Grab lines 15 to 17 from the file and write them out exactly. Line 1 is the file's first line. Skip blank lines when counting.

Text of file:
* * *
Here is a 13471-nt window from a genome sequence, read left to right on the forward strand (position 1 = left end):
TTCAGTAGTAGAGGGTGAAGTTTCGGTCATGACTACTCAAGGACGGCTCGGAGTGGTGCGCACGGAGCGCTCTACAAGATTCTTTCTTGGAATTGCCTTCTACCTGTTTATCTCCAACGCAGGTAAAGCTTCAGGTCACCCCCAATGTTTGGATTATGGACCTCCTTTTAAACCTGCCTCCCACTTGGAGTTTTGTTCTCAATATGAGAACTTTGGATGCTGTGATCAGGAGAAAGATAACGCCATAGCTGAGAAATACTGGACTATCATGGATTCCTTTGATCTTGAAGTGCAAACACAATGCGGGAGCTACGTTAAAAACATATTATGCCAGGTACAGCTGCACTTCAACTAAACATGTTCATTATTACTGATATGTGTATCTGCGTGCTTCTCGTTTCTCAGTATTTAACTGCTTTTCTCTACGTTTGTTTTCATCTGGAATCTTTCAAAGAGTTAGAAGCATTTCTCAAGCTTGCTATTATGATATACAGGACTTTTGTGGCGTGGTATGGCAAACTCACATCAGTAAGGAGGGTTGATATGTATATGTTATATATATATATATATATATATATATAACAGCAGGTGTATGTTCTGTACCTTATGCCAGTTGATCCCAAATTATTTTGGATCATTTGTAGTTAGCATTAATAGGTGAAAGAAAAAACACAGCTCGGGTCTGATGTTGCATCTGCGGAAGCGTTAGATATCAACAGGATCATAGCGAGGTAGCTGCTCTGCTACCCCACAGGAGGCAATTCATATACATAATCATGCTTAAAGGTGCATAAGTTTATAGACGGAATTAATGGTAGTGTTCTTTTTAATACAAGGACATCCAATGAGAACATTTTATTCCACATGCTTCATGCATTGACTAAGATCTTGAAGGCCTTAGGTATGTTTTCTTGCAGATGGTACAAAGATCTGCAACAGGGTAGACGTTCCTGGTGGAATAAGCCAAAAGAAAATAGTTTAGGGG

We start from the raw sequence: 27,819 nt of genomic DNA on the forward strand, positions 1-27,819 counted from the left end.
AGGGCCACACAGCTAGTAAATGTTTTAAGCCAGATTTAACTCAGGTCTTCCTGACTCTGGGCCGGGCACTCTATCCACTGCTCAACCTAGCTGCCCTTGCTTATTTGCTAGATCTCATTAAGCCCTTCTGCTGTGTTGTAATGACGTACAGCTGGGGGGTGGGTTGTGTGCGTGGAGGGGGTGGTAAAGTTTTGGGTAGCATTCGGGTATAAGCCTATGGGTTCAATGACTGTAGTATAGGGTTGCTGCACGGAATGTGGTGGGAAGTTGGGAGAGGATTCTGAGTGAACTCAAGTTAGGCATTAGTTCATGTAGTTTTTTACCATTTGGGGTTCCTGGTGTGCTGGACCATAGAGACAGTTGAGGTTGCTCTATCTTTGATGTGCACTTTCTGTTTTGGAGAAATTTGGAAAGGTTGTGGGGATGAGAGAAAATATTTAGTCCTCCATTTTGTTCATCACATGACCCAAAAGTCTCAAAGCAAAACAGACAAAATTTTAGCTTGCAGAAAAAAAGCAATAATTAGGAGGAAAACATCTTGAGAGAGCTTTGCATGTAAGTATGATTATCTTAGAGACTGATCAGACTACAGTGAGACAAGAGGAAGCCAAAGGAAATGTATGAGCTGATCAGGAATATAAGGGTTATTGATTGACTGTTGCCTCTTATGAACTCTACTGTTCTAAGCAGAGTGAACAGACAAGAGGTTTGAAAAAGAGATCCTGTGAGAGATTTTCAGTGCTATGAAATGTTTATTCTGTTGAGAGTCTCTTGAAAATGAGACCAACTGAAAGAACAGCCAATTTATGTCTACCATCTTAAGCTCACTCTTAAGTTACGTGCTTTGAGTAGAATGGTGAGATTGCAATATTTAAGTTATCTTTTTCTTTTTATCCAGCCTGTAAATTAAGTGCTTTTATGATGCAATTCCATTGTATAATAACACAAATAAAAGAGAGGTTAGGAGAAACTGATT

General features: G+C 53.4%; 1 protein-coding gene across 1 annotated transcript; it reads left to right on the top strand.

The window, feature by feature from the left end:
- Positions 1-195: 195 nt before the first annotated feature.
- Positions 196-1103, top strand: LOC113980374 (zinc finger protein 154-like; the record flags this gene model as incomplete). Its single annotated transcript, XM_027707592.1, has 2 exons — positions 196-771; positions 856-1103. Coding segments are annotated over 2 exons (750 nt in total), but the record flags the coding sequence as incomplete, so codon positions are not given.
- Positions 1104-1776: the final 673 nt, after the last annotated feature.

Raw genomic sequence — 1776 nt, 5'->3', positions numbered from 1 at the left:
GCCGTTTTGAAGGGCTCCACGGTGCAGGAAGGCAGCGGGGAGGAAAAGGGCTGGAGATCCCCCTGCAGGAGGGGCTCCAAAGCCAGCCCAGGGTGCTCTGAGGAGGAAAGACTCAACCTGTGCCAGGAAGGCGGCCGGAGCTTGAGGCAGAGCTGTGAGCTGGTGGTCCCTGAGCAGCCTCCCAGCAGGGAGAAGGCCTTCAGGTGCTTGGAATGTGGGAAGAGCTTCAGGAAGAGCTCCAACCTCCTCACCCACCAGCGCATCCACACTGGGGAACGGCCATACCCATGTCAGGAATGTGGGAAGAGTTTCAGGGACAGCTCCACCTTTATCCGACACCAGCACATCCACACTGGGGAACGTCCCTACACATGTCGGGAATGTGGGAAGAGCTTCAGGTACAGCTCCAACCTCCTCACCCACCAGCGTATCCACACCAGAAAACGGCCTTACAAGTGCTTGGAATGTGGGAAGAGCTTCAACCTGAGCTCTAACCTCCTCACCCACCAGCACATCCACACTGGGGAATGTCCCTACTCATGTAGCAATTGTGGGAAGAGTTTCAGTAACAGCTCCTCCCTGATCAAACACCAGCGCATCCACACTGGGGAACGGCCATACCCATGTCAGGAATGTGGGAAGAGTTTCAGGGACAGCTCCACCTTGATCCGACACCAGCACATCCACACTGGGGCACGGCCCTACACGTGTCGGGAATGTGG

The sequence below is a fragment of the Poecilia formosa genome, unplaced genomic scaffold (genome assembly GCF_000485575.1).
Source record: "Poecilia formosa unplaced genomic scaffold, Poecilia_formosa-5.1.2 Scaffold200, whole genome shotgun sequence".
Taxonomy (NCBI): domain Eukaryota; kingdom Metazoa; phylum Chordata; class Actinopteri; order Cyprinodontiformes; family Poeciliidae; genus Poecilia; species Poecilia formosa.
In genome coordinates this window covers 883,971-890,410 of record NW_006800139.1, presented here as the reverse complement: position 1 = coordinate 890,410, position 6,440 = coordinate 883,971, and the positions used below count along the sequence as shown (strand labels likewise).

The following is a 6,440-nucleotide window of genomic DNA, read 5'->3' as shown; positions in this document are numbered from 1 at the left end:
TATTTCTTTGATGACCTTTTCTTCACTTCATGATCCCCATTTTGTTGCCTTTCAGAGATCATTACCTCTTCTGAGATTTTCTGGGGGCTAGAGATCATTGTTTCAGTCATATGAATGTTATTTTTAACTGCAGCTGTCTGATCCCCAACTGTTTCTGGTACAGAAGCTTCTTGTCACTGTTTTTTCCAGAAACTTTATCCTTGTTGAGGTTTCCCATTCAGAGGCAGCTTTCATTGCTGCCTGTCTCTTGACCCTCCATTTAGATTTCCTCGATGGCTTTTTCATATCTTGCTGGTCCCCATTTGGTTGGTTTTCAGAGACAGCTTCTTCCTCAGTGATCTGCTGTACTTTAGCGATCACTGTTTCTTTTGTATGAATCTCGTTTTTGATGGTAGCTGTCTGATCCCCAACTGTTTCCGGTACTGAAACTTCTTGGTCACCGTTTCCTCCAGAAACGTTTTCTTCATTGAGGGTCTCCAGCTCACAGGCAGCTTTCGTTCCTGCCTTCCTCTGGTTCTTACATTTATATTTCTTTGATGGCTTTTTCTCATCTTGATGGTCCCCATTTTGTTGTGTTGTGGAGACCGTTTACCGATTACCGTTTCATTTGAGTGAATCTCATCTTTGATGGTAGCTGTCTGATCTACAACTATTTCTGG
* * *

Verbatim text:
In genome coordinates this window covers 883,971-890,410 of record NW_006800139.1, presented here as the reverse complement: position 1 = coordinate 890,410, position 6,440 = coordinate 883,971, and the positions used below count along the sequence as shown (strand labels likewise).

The following is a 6,440-nucleotide window of genomic DNA, read 5'->3' as shown; positions in this document are numbered from 1 at the left end:
TATTTCTTTGATGACCTTTTCTTCACTTCATGATCCCCATTTTGTTGCCTTTCAGAGATCATTACCTCTTCTGAGATTTTCTGGGGGCTAGAGATCATTGTTTCAGTCATATGAATGTTATTTTTAACTGCAGCTGTCTGATCCCCAACTGTTTCTGGTACAGAAGCTTCTTGTCACTGTTTTTTCCAGAAACTTTATCCTTGTTGAGGTTTCCCATTCAGAGGCAGCTTTCATTGCTGCCTGTCTCTTGACCCTCCATTTAGATTTCCTCGATGGCTTTTTCATATCTTGCTGGTCCCCATTTGGTTGGTTTTCAGAGACAGCTTCTTCCTCAGTGATCTGCTGTACTTTAGCGATCACTGTTTCTTTTGTATGAATCTCGTTTTTGATGGTAGCTGTCTGATCCCCAACTGTTTCCGGTACTGAAACTTCTTGGTCACCGTTTCCTCCAGAAACGTTTTCTTCATTGAGGGTCTCCAGCTCACAGGCAGCTTTCGTTCCTGCCTTCCTCTGGTTCTTACATTTATATTTCTTTGATGGCTTTTTCTCATCTTGATGGTCCCCATTTTGTTGTGTTGTGGAGACCGTTTACCGATTACCGTTTCATTTGAGTGAATCTCATCTTTGATGGTAGCTGTCTGATCTACAACTATTTCTGG